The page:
What Is the Trinity? BY William Boekestein for Core Christianity
(24) Q. How are these articles divided?
A. Into three parts: God the Father and our creation; God the Son and our deliverance; and God the Holy Spirit and our sanctification.
(25) Q. Since there is only one divine being,why do you speak of three: Father, Son, and Holy Spirit?
A. Because that is how God has revealed himself in his Word:these three distinct persons are one, true, eternal God.
The eighteenth century German philosopher Immanuel Kant said, “Absolutely nothing worthwhile for the practical life can be made out of the doctrine of the Trinity.”[i] Was he right? Is the Trinity simply a theological secret handshake that proves one’s orthodoxy? More personally, if you affirm the historic, orthodox doctrine of the Trinity, does it matter to you? Do you rejoice in the unity and diversity of the Godhead? Do you pray in the Trinity, not simply as a “formula to follow” but as “the natural movement of a mind instructed in gospel truth and a heart enflamed by gospel grace”?[ii]
The Apostles’ Creed handily summarizes the entire Christian faith using the scheme of the Trinity. But more basically it helps believers declare their total dependence on the Triune God. Let’s learn from the Creed to affirm the Trinity. More than that, let’s be captivated by what has energized and united Christians from the start: our God is one divine being in three distinct persons.
What Is the Trinity?
This question is ultimately answered not by creeds, councils, or kings, but by the Bible. God used churchmen to clarify what the Bible says, usually in response to false teaching. But the church didn’t invent the Trinity. We speak of God in three persons “because that is how God has revealed himself in his word.” Here’s what we learn from the Bible. “The Father is God, the Son is God, the Holy Spirit is God. Yet there are not three gods; there is but one God.”[iii]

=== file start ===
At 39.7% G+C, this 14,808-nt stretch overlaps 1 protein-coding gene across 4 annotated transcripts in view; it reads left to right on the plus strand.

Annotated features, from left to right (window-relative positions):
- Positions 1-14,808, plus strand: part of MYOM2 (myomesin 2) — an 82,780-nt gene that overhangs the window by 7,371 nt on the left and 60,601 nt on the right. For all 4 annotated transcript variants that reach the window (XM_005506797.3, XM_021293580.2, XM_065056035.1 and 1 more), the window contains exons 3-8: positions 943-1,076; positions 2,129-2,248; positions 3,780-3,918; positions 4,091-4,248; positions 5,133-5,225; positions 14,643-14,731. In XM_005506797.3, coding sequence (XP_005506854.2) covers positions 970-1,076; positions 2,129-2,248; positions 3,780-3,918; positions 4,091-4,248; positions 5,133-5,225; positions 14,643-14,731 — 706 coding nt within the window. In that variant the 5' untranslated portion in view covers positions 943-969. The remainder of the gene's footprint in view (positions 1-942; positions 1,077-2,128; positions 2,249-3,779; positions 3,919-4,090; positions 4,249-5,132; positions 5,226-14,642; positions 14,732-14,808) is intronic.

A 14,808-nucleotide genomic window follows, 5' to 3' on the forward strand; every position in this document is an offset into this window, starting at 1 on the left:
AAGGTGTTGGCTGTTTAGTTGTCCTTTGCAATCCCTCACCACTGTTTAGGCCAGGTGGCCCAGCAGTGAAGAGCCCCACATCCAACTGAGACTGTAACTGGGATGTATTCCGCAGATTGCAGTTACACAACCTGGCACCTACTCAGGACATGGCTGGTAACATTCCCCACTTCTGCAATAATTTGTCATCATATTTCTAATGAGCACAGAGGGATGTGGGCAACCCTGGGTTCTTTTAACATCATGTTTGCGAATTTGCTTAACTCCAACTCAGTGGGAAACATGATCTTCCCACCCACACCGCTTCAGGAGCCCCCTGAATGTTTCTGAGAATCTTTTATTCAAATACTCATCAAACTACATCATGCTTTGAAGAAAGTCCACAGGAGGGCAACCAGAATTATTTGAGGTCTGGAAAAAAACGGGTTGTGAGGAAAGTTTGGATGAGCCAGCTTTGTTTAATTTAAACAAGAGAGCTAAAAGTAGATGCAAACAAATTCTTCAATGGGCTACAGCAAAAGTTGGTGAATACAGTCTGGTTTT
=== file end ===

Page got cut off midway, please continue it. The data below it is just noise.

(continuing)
The Israelites, much like us today, were embedded in religiously pluralistic societies like Egypt, Canaan, and Babylon. Every group had their god or gods—inferior knockoffs of the one true God. So it makes sense that the most basic and well known confession of faith in the Old Testament is the Shema: “Hear, O Israel: The Lord our God, the Lord is one. You shall love the Lord your God with all your heart and with all your soul and with all your might” (Deut. 6:4–5). There is one God. Yet this one God exists in three persons. The Son is not the Father, but is sent by the Father (John 17:18), reveals the Father (14:9), and is the way to the Father (14:6). The Spirit is not the son but carries on his work in the world during his physical absence (14:16, 17). The three persons act distinctly from, though in harmony with, each other and commune with each other as at Jesus’ baptism (Matt. 3:16–17).